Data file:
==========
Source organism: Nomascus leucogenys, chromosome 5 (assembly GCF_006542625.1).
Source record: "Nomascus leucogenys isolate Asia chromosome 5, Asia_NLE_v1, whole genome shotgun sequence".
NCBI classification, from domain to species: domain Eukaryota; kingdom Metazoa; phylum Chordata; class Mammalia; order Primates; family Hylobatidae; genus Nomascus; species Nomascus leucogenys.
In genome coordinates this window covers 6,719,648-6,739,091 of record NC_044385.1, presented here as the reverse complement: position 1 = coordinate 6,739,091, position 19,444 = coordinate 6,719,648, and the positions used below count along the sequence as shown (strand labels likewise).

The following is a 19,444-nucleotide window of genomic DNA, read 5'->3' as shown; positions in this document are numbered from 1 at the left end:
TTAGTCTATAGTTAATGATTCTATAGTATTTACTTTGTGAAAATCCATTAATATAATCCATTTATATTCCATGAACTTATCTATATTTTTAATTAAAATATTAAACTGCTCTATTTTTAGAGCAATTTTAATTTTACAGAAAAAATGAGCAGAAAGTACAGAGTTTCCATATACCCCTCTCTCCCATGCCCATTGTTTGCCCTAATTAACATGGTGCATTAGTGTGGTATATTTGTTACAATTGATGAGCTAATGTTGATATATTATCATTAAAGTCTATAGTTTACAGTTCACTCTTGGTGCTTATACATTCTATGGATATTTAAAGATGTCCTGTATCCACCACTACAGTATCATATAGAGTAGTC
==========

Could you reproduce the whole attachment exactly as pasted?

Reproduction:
Source organism: Nomascus leucogenys, chromosome 5 (assembly GCF_006542625.1).
Source record: "Nomascus leucogenys isolate Asia chromosome 5, Asia_NLE_v1, whole genome shotgun sequence".
NCBI classification, from domain to species: domain Eukaryota; kingdom Metazoa; phylum Chordata; class Mammalia; order Primates; family Hylobatidae; genus Nomascus; species Nomascus leucogenys.
In genome coordinates this window covers 6,719,648-6,739,091 of record NC_044385.1, presented here as the reverse complement: position 1 = coordinate 6,739,091, position 19,444 = coordinate 6,719,648, and the positions used below count along the sequence as shown (strand labels likewise).

The following is a 19,444-nucleotide window of genomic DNA, read 5'->3' as shown; positions in this document are numbered from 1 at the left end:
TTAGTCTATAGTTAATGATTCTATAGTATTTACTTTGTGAAAATCCATTAATATAATCCATTTATATTCCATGAACTTATCTATATTTTTAATTAAAATATTAAACTGCTCTATTTTTAGAGCAATTTTAATTTTACAGAAAAAATGAGCAGAAAGTACAGAGTTTCCATATACCCCTCTCTCCCATGCCCATTGTTTGCCCTAATTAACATGGTGCATTAGTGTGGTATATTTGTTACAATTGATGAGCTAATGTTGATATATTATCATTAAAGTCTATAGTTTACAGTTCACTCTTGGTGCTTATACATTCTATGGATATTTAAAGATGTCCTGTATCCACCACTACAGTATCATATAGAGTAGTC